[plt-scheme] Perplexed Programmers

From: Todd O'Bryan (toddobryan at mac.com)
Date: Sat Aug 25 23:39:50 EDT 2007

On Aug 25, 2007, at 3:47 PM, Anton van Straaten wrote:

> Richard Cleis wrote:
>> A tenth of a billion dollars was spent on a payroll system that   
>> doesn't work because "complicated, varied job assignments and pay   
>> scales have perplexed computer programmers."
>> http://www.latimes.com/news/local/la-me- 
>> payroll25aug25,0,630079.story? track=mostviewed-storylevel
>> As computers and computer science mature, these stories (and my  
>> own  trivial experiences) get worse.  What's going wrong?
> What's going wrong?  I'd bet it's all embodied in that sentence  
> "complicated, varied job assignments and pay scales".  A highly  
> likely translation of that is that as yet, there exists no  
> specification that fully and accurately describes the required  
> behavior of the system, including all the fudging and special- 
> casing that the humans involved in the process rely on.  Without  
> such a specification, it is of course impossible to produce a  
> working program to automate these processes.

As a high school teacher, I think the whole thing shows complete  
stupidity on the part of the programmers and the people who  
contracted with them. A district with 90,000 employees is not 90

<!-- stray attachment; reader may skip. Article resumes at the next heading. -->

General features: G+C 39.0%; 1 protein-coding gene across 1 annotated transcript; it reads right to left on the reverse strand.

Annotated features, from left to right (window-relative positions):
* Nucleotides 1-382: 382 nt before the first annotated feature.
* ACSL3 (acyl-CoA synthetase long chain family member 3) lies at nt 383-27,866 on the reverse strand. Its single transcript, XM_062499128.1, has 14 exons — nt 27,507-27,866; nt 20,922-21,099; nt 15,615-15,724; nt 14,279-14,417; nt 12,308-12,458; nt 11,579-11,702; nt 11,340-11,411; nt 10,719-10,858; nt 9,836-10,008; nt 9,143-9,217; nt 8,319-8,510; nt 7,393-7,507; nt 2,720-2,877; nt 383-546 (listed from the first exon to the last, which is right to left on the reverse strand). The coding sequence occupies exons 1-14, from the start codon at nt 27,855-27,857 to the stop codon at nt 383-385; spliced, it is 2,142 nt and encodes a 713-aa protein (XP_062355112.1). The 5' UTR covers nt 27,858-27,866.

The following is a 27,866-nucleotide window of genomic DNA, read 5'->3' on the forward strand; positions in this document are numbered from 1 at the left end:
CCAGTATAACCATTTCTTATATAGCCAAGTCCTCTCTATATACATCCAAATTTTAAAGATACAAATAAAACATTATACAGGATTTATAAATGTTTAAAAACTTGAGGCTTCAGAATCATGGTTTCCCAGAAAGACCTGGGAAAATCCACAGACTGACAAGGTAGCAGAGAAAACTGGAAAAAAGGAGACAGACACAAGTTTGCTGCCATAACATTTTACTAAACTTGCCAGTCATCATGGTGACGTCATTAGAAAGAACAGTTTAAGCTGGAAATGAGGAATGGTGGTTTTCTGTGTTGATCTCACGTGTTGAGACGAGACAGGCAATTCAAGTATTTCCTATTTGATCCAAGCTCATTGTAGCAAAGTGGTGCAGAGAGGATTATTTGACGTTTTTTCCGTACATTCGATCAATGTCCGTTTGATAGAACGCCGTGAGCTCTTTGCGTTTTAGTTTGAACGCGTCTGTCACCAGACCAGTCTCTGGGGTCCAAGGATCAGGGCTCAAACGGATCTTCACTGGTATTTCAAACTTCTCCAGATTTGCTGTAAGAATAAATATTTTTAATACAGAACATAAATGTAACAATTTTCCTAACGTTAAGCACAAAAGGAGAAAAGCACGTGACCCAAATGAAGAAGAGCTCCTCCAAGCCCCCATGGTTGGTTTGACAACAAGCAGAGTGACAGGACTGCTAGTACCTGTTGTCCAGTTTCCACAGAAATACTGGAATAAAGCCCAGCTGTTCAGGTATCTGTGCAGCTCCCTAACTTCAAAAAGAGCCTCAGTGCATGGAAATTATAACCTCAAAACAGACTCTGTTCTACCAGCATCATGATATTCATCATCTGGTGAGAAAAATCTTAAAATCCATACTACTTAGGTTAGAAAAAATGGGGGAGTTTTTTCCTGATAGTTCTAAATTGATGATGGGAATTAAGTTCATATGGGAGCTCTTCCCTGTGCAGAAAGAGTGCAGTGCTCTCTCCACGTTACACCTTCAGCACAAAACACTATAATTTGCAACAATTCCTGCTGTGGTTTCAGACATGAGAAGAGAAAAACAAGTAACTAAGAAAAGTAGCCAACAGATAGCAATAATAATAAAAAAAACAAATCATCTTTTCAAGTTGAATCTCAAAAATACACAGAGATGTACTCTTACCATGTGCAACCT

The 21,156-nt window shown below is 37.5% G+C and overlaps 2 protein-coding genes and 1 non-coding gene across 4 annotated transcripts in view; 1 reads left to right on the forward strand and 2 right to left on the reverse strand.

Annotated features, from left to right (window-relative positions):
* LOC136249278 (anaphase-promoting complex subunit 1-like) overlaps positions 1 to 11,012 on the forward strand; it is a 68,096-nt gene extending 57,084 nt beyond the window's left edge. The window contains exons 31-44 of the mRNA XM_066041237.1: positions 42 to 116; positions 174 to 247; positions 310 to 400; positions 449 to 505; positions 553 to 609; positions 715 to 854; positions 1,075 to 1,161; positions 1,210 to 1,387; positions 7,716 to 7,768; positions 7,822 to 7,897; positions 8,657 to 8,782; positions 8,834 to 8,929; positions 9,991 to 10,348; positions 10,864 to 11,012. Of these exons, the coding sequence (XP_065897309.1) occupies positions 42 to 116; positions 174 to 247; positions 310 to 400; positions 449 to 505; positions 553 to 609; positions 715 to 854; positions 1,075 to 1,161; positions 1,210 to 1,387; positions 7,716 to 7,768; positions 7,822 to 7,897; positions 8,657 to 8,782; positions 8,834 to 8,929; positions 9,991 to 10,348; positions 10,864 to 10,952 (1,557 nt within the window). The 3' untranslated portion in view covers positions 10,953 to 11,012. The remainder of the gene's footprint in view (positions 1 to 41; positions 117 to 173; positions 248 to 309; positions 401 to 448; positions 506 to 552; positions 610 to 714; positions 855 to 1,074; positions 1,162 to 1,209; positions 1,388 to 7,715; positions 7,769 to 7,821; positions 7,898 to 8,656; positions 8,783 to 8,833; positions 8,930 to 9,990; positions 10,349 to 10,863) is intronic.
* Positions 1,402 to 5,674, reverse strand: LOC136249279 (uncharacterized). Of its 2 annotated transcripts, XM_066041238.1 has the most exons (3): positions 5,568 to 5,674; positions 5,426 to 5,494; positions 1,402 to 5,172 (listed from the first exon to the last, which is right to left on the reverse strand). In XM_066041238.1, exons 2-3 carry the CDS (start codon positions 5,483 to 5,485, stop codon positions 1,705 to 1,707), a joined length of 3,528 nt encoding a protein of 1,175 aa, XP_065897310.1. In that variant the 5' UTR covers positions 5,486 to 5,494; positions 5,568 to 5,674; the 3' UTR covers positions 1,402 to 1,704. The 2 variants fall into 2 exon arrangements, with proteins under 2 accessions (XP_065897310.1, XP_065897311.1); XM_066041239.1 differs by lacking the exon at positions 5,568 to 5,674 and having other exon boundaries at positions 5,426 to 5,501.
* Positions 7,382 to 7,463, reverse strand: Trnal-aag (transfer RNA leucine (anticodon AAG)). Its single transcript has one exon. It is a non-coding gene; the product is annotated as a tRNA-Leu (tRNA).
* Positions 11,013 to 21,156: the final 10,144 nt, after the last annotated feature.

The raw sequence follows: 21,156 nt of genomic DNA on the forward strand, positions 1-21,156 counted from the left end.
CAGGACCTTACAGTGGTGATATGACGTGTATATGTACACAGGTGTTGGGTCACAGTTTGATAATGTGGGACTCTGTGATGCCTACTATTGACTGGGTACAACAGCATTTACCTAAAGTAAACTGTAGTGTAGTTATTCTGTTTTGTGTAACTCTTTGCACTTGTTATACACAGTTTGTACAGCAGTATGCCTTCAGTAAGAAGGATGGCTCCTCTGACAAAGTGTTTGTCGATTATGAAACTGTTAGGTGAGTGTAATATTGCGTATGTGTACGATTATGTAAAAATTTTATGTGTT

times more complicated than a district with 1,000 employees. In any  
sufficiently complicated district (which means employees of different  
types and schools that run on more than one schedule), you will have  
to deal with all of the problems that LAUSD has to deal with. Once  
you've solved the problem of handling multiple pay schedules,  
handling several different kinds is substantially less complicated.

And let's not forget that they're paying more than $1000 *per  
employee* for this new system. That's INSANE!

I think the consulting firm and the software firm need to be sued out  
of existence by the people whose credit ratings have been ruined and  
hours of whose lives have been wasted by their incompetence. If  
doctors, lawyers, or engineers had shown such gross incompetence,  
they'd lose their licenses.


Posted on the users mailing list.